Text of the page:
"Rigor" is an easy word to throw around, but sophistication is not enough. What is needed is an appreciation of the right kinds of rigorous statistical practice, and that sort of recognition has not traditionally been taught in social science curriculums.
posted by belarius at 4:35 PM on February 11, 2017 [30 favorites]

To be honest, the kind of statistical sophistication that one needs in order to do social science well is incredibly demanding, and I wonder whether it's even realistic to expect it of most social scientists without either seriously restructuring social science curriculums or making collaborations with statisticians the normal rule.

For example, I took a year-long, intensive statistics course as a PhD student. It was more demanding than any other graduate course I took - despite having a mathematics degree (including some statistics and probability) going in. At the end of the course, I felt like I knew just enough to know that I don't know anything. The first time I had to look at some complicated data, I made my best guess as to how to approach it - and was totally wrong.

(Luckily, I had no confidence, and actually did consult with a statistician first.)

But it's not possible to devote a significant amount of time to advanced statistical training in my program, or in many others. Tight funds mean they want you out in five years, but the actual work expected of you means that the average is more like six. Get a research position later and you'll still have to struggle with finding the time for continuing your statistical training.

If you add more statistical training you'd have to cut training in other, expected areas of expertise, or extend the years of the program - and the latter is not happening any time soon in this environment.
posted by Kutsuwamushi at 6:32 PM on February 11, 2017 [8 favorites]

I'm currently in a PhD program in applied statistics within the social sciences (i.e. we are the number/stats people who teach everything statistical that social science people take at my institution) and I'm pretty frustrated with the level of instruction I have gotten in terms of actually dealing with real data and research.

I haven't had one single course that hasn't started with "this is all about what to do with cleaned-up data you already have; getting that data is outside the reach of this course". We have the opportunity to work as research assistants in a consulting office for professors who need outside assistance with quantitative work; great experience on one level but we recieve basically NO guidance on our actual work. I do not actually know if any of the output/reports I produced in that job actually used the right approach or were written up correctly. I hope they were and overall I think they were but I have no idea because again, no guidance.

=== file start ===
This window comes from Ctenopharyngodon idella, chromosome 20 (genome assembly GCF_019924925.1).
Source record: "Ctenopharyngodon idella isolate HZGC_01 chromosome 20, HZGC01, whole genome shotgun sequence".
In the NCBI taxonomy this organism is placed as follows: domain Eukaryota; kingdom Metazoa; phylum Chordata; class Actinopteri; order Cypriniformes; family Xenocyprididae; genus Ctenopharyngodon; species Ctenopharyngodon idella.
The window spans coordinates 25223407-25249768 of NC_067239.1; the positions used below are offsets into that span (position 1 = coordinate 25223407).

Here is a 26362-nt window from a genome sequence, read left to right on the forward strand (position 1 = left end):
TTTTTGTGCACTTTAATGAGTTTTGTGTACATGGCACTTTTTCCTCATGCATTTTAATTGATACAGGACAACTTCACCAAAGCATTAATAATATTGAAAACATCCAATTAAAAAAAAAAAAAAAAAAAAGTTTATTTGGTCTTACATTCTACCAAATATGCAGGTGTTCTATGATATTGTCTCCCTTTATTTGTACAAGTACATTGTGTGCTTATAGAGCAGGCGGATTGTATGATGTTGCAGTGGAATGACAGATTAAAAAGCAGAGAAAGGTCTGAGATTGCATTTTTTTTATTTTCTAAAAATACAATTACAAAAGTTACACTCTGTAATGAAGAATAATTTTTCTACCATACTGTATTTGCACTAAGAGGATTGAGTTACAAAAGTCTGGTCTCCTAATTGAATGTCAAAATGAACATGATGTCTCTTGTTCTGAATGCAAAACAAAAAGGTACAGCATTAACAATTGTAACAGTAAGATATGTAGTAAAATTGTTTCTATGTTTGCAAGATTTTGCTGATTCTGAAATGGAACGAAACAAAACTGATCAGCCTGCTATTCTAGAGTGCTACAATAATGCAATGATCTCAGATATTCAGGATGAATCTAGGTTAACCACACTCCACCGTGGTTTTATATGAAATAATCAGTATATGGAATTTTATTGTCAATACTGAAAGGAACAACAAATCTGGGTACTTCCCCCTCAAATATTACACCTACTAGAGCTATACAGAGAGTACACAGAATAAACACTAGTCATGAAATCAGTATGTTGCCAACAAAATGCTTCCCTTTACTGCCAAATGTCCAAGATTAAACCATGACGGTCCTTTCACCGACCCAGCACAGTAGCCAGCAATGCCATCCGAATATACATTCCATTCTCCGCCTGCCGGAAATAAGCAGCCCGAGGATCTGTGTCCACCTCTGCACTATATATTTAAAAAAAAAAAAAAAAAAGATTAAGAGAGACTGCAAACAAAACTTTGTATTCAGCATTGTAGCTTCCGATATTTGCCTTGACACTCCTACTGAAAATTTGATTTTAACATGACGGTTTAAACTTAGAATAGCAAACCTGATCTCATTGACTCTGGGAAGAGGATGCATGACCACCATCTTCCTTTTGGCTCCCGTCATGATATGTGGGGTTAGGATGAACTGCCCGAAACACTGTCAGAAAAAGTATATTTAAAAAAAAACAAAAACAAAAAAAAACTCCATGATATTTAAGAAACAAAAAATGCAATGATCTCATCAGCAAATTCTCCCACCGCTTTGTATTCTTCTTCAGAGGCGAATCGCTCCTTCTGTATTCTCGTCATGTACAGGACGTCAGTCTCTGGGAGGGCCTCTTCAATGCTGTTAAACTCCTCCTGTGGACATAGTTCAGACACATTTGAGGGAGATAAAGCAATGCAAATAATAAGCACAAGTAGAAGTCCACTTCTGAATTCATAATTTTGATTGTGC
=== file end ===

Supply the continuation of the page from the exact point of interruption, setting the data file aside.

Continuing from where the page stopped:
It's scary to be 1-2 years from graduation and realize that I'm at a level where I'm going into this field as one of the supposedly more knowledgeable people... and I know basically nothing. And not in an impostor syndrome sense, I know those feels! In a real, holy shit basically no one knows what they're doing and when is this whole thing gonna come crashing down sense.
posted by augustimagination at 8:13 PM on February 11, 2017 [12 favorites]

augustimagination Quoted For Truth: 'In a real, holy shit basically no one knows what they're doing and when is this whole thing gonna come crashing down sense.'

I only took a year of biostatistics at the undergraduate level-- and my performance was not exceptional. I now have to interface daily with heavy, heavy stats people, and what's really, really scary is how often the phrase 'listen, we really don't know what's going on here' or 'whooopsie' comes up.

Data is hard, statistics is hard, talking to real statisticians and you'll hear that constantly.

I really admire the social sciences, but just a cursory reading of papers [coming from a more quantitative discipline] and I literally become pale all time: 'Uh, no.' 'No again, and that's wrong.' 'And that's wrong, and that's wrong, and that's wrong.' And this is just from an 'interested layman' perspective.
posted by mrdaneri at 7:32 AM on February 12, 2017 [6 favorites]